A common conception is that human creativity, particularly artistic creativity, will flourish only under conditions of unbridled freedom. Limitations and inhibitions of any sort—goes this line of thinking—are anathema to art.
The history of man’s attempt to evoke beauty and meaning with the materials of life has shown the very opposite to be the case: that “oppressive” circumstances have stimulated humanity’s most profound and innovative creations, while conditions of unmitigated freedom yield lesser and shallower works. Indeed, working within bonds is intrinsic to the process and product of artistic creation: the challenge to reduce a landscape or personality to a two-dimensional surface of limited size is what makes a great painting; the need to express a thought or feeling with a limited number of words arranged in accordance with rigid laws of meter and rhyme is what makes a great poem. The very essence of art, it can be said, flows from the tension between the expanse-seeking spirit of the artist and the constraints of the medium and circumstances by and under which it expresses itself.
“Because of our sins,” we say in the Musaf prayer recited on the festivals, “we were exiled from our land and driven from our soil. No longer are we able to ascend to show ourselves and bow before You, and perform our obligations in Your chosen home, in the great and holy house upon which Your name is called.”
The 613 commandments (mitzvot) of the Torah are a bridge between the finite and the infinite, the means by which mortal man achieves connection with his Creator and Source. Today, however, we are capable of achieving only a limited fulfillment of the mitzvot: there are hundreds of mitzvot that can be observed only when the Holy Temple is standing in Jerusalem and the entire community of Israel resides in the Holy Land. Indeed, the Torah forbids their actual observance in our present circumstances.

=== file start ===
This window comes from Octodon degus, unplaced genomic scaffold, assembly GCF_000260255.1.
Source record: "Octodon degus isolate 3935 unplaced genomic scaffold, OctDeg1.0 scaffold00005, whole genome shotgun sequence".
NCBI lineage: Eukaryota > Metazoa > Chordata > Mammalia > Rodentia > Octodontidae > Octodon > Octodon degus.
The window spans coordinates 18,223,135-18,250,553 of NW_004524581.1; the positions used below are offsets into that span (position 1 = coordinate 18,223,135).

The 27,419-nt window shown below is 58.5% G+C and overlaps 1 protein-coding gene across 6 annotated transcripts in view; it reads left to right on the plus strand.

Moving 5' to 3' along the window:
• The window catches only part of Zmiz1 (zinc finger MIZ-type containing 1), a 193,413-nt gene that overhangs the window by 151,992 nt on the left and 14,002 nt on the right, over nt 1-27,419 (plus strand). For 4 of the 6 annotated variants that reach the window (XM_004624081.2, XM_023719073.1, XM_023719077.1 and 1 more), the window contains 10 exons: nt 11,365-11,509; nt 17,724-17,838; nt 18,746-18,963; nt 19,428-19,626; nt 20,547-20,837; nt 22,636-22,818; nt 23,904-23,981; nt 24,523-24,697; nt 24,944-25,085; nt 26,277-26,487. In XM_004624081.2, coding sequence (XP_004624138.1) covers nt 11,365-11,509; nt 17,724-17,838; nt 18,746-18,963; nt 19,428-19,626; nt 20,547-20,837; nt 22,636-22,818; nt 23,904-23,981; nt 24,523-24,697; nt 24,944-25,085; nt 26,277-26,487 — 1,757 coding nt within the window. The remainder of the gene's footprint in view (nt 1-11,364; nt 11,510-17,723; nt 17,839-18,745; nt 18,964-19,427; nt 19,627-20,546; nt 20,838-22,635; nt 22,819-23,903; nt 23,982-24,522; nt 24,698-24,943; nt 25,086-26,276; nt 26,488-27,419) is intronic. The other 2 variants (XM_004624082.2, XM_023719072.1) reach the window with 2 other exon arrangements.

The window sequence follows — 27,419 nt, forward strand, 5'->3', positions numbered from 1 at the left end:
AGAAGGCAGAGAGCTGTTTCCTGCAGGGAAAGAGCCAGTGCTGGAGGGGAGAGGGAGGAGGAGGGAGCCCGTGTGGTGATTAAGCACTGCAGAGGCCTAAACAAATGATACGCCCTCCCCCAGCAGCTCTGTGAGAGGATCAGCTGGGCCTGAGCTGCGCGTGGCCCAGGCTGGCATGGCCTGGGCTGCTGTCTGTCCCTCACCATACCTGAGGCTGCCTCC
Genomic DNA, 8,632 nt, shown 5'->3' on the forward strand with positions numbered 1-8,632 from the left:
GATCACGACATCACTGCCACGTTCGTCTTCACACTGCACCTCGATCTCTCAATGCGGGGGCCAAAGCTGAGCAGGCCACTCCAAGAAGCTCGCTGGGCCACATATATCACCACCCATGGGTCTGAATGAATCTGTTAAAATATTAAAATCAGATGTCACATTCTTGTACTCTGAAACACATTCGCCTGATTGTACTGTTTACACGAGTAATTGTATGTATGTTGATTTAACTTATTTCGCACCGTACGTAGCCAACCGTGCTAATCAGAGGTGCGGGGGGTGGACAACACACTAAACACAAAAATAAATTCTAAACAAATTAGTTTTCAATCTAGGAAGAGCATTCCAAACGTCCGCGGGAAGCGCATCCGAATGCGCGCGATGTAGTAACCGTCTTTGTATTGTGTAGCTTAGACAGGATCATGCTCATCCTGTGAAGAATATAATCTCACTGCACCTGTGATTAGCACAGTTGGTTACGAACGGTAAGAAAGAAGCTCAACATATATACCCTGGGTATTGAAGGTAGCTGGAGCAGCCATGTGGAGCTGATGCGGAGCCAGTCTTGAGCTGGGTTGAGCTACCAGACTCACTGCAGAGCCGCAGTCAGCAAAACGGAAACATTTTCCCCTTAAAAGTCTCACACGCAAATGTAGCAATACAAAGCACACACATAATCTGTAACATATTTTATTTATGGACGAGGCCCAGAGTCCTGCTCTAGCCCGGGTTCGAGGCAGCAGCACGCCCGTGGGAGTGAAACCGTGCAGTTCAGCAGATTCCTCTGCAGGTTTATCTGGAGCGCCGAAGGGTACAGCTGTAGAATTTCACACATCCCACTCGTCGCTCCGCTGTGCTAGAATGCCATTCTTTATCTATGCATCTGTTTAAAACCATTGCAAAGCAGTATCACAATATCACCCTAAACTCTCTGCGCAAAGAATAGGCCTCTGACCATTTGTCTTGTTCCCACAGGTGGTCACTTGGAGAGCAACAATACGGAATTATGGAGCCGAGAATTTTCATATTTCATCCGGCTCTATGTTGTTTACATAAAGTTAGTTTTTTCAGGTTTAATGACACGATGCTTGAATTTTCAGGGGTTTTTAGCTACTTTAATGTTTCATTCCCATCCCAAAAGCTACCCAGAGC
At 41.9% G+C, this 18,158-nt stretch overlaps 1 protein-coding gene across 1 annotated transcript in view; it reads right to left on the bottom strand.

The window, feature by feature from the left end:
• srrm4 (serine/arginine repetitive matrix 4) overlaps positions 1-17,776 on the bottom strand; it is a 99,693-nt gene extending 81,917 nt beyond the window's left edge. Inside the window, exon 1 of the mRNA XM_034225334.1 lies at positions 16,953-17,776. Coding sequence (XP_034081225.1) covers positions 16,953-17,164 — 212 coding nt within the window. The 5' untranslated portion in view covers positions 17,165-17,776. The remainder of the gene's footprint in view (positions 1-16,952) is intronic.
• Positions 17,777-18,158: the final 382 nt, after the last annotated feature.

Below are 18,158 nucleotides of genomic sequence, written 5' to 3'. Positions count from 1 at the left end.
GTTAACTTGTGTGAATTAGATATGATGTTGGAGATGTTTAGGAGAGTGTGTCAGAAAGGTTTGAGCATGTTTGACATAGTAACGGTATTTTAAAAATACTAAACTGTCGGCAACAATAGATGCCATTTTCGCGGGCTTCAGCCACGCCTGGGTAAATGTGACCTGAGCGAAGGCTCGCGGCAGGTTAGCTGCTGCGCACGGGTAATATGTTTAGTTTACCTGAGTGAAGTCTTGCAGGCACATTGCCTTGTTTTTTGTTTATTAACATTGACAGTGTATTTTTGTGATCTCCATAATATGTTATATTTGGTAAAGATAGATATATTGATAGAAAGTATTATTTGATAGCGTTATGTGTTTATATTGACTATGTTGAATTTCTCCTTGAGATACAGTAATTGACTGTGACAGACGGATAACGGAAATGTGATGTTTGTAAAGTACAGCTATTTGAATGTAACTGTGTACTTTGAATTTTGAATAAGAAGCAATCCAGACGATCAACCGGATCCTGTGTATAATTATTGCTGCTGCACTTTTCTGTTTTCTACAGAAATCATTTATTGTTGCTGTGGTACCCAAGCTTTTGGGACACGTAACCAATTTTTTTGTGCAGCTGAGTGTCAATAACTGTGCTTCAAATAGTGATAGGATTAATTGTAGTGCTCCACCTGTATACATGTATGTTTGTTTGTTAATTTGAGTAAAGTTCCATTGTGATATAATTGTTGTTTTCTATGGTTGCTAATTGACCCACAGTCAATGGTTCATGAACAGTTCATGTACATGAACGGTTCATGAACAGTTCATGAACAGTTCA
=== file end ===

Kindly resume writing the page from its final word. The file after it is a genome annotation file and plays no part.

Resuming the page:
So our current state of galut (exile) is much more than a physical displacement. Before we were driven from our land and the House of G-d was taken from us, all Jews would make the thrice-yearly pilgrimage (on the festivals of Passover, Shavuot and Sukkot) to the Holy Temple “to see and be seen by the face of G-d” in the place where He chose to make Himself directly and uninhibitedly accessible to us. There we would observe the commandments associated with the Temple service, actualizing and experiencing those aspects of our relationship with the Almighty embodied by these mitzvot. But since the destruction of the Temple and our exile from the Holy Land, these venues of connection with G-d have been closed to us.
This is not to say that these mitzvot have been abolished or have “expired”—a fundamental principle of the Jewish faith is that “Something that is clearly specified by the Torah as a mitzvah endures forever, and will never be changed, abrogated or added to.”
The commandments remain in force; it is just that we are prevented from fulfilling them by the circumstances of galut. Indeed, therein lies the ultimate frustration of our exile: these channels of connection with G-d exist, yet the limitations of galut prevent us from pursuing them.
The Poetry of Prayer
The Talmud cites an interesting rule of etiquette governing guest-host relations: “Whatever the host instructs, you must do, except when he says ‘Get out of my house.’“
Chassidic teaching applies this to our relationship with G-d: As “guests” in G-d’s world we must obey all that He instructs us to do—except when He tells us to “Get out!” When He banishes us from His presence we are not to obey, but to persist in our efforts to come close to Him.